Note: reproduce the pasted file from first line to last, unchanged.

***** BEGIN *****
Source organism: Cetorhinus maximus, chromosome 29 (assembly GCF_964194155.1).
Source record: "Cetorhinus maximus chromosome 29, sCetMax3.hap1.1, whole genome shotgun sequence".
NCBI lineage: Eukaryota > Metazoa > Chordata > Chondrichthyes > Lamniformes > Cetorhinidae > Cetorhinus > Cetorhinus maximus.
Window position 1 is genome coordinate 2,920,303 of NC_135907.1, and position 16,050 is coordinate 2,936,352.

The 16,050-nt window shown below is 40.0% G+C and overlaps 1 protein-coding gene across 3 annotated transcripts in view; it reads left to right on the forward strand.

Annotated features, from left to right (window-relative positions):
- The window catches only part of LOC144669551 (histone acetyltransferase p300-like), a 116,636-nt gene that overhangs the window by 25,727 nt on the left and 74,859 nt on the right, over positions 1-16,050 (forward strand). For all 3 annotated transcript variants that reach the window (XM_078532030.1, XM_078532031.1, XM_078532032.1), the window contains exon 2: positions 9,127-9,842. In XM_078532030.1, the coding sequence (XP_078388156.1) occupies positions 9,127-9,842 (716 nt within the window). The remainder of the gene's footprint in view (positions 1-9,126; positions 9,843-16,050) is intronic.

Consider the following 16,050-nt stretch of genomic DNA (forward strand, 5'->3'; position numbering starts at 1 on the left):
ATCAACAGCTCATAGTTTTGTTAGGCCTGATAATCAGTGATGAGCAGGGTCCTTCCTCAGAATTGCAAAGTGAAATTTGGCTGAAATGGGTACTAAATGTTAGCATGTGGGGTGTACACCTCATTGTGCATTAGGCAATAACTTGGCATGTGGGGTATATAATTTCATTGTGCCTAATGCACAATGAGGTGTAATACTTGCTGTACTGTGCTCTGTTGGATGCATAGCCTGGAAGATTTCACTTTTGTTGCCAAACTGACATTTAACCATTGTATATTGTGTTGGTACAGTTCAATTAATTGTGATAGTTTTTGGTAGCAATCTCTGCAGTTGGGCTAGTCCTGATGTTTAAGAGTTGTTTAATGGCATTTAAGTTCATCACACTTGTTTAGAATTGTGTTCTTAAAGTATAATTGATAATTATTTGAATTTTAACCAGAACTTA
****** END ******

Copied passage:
Source organism: Cetorhinus maximus, chromosome 29 (assembly GCF_964194155.1).
Source record: "Cetorhinus maximus chromosome 29, sCetMax3.hap1.1, whole genome shotgun sequence".
NCBI lineage: Eukaryota > Metazoa > Chordata > Chondrichthyes > Lamniformes > Cetorhinidae > Cetorhinus > Cetorhinus maximus.
Window position 1 is genome coordinate 2,920,303 of NC_135907.1, and position 16,050 is coordinate 2,936,352.

The 16,050-nt window shown below is 40.0% G+C and overlaps 1 protein-coding gene across 3 annotated transcripts in view; it reads left to right on the forward strand.

Annotated features, from left to right (window-relative positions):
- The window catches only part of LOC144669551 (histone acetyltransferase p300-like), a 116,636-nt gene that overhangs the window by 25,727 nt on the left and 74,859 nt on the right, over positions 1-16,050 (forward strand). For all 3 annotated transcript variants that reach the window (XM_078532030.1, XM_078532031.1, XM_078532032.1), the window contains exon 2: positions 9,127-9,842. In XM_078532030.1, the coding sequence (XP_078388156.1) occupies positions 9,127-9,842 (716 nt within the window). The remainder of the gene's footprint in view (positions 1-9,126; positions 9,843-16,050) is intronic.

Consider the following 16,050-nt stretch of genomic DNA (forward strand, 5'->3'; position numbering starts at 1 on the left):
ATCAACAGCTCATAGTTTTGTTAGGCCTGATAATCAGTGATGAGCAGGGTCCTTCCTCAGAATTGCAAAGTGAAATTTGGCTGAAATGGGTACTAAATGTTAGCATGTGGGGTGTACACCTCATTGTGCATTAGGCAATAACTTGGCATGTGGGGTATATAATTTCATTGTGCCTAATGCACAATGAGGTGTAATACTTGCTGTACTGTGCTCTGTTGGATGCATAGCCTGGAAGATTTCACTTTTGTTGCCAAACTGACATTTAACCATTGTATATTGTGTTGGTACAGTTCAATTAATTGTGATAGTTTTTGGTAGCAATCTCTGCAGTTGGGCTAGTCCTGATGTTTAAGAGTTGTTTAATGGCATTTAAGTTCATCACACTTGTTTAGAATTGTGTTCTTAAAGTATAATTGATAATTATTTGAATTTTAACCAGAACTTA